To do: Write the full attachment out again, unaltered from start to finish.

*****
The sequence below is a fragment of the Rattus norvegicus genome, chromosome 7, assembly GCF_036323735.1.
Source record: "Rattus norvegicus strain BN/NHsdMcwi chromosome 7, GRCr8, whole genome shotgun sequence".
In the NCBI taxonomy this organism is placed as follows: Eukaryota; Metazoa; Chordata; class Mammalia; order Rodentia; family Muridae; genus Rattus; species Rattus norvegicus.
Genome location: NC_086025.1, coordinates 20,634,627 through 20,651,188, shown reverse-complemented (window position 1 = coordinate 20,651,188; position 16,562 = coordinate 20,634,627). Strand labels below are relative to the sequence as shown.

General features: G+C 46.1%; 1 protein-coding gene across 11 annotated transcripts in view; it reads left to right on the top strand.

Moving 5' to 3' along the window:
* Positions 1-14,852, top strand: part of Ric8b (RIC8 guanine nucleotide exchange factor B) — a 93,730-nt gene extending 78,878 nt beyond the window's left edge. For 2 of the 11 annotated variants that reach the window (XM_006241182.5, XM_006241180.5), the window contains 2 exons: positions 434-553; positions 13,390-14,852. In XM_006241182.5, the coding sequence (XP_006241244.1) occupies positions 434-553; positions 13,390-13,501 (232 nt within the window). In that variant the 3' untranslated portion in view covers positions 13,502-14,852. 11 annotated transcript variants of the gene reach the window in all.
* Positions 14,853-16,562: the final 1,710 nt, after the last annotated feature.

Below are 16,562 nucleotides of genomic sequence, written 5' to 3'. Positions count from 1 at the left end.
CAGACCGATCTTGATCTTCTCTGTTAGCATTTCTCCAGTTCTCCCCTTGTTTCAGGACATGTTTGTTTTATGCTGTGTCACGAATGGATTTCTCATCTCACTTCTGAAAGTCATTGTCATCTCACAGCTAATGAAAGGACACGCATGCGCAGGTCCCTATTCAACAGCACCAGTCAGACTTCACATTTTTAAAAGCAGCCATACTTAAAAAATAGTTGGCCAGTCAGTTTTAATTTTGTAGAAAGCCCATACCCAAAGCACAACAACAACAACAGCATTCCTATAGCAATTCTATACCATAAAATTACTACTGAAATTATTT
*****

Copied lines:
The sequence below is a fragment of the Rattus norvegicus genome, chromosome 7, assembly GCF_036323735.1.
Source record: "Rattus norvegicus strain BN/NHsdMcwi chromosome 7, GRCr8, whole genome shotgun sequence".
In the NCBI taxonomy this organism is placed as follows: Eukaryota; Metazoa; Chordata; class Mammalia; order Rodentia; family Muridae; genus Rattus; species Rattus norvegicus.
Genome location: NC_086025.1, coordinates 20,634,627 through 20,651,188, shown reverse-complemented (window position 1 = coordinate 20,651,188; position 16,562 = coordinate 20,634,627). Strand labels below are relative to the sequence as shown.

General features: G+C 46.1%; 1 protein-coding gene across 11 annotated transcripts in view; it reads left to right on the top strand.

Moving 5' to 3' along the window:
* Positions 1-14,852, top strand: part of Ric8b (RIC8 guanine nucleotide exchange factor B) — a 93,730-nt gene extending 78,878 nt beyond the window's left edge. For 2 of the 11 annotated variants that reach the window (XM_006241182.5, XM_006241180.5), the window contains 2 exons: positions 434-553; positions 13,390-14,852. In XM_006241182.5, the coding sequence (XP_006241244.1) occupies positions 434-553; positions 13,390-13,501 (232 nt within the window). In that variant the 3' untranslated portion in view covers positions 13,502-14,852. 11 annotated transcript variants of the gene reach the window in all.
* Positions 14,853-16,562: the final 1,710 nt, after the last annotated feature.

Below are 16,562 nucleotides of genomic sequence, written 5' to 3'. Positions count from 1 at the left end.
CAGACCGATCTTGATCTTCTCTGTTAGCATTTCTCCAGTTCTCCCCTTGTTTCAGGACATGTTTGTTTTATGCTGTGTCACGAATGGATTTCTCATCTCACTTCTGAAAGTCATTGTCATCTCACAGCTAATGAAAGGACACGCATGCGCAGGTCCCTATTCAACAGCACCAGTCAGACTTCACATTTTTAAAAGCAGCCATACTTAAAAAATAGTTGGCCAGTCAGTTTTAATTTTGTAGAAAGCCCATACCCAAAGCACAACAACAACAACAGCATTCCTATAGCAATTCTATACCATAAAATTACTACTGAAATTATTT